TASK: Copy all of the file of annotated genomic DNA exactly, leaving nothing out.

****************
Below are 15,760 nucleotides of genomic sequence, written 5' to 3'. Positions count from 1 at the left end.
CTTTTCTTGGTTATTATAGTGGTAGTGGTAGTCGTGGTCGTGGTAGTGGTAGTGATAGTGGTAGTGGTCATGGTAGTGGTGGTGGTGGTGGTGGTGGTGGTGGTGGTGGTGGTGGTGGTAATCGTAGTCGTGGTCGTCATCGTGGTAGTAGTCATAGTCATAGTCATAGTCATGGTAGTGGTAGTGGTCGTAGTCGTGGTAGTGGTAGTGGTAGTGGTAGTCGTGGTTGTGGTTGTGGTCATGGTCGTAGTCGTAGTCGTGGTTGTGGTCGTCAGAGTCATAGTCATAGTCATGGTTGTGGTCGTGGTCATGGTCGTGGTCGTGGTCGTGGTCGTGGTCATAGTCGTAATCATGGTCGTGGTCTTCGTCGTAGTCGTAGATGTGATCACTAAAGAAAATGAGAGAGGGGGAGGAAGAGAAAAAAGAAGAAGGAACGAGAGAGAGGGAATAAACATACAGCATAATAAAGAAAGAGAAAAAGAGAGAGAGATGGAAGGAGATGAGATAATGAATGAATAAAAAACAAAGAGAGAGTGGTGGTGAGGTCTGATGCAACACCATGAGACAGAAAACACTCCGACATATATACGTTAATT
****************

Below are 15,760 nucleotides of genomic sequence, written 5' to 3'. Positions count from 1 at the left end.
CTTTTCTTGGTTATTATAGTGGTAGTGGTAGTCGTGGTCGTGGTAGTGGTAGTGATAGTGGTAGTGGTCATGGTAGTGGTGGTGGTGGTGGTGGTGGTGGTGGTGGTGGTGGTGGTGGTAATCGTAGTCGTGGTCGTCATCGTGGTAGTAGTCATAGTCATAGTCATAGTCATGGTAGTGGTAGTGGTCGTAGTCGTGGTAGTGGTAGTGGTAGTGGTAGTCGTGGTTGTGGTTGTGGTCATGGTCGTAGTCGTAGTCGTGGTTGTGGTCGTCAGAGTCATAGTCATAGTCATGGTTGTGGTCGTGGTCATGGTCGTGGTCGTGGTCGTGGTCGTGGTCATAGTCGTAATCATGGTCGTGGTCTTCGTCGTAGTCGTAGATGTGATCACTAAAGAAAATGAGAGAGGGGGAGGAAGAGAAAAAAGAAGAAGGAACGAGAGAGAGGGAATAAACATACAGCATAATAAAGAAAGAGAAAAAGAGAGAGAGATGGAAGGAGATGAGATAATGAATGAATAAAAAACAAAGAGAGAGTGGTGGTGAGGTCTGATGCAACACCATGAGACAGAAAACACTCCGACATATATACGTTAATT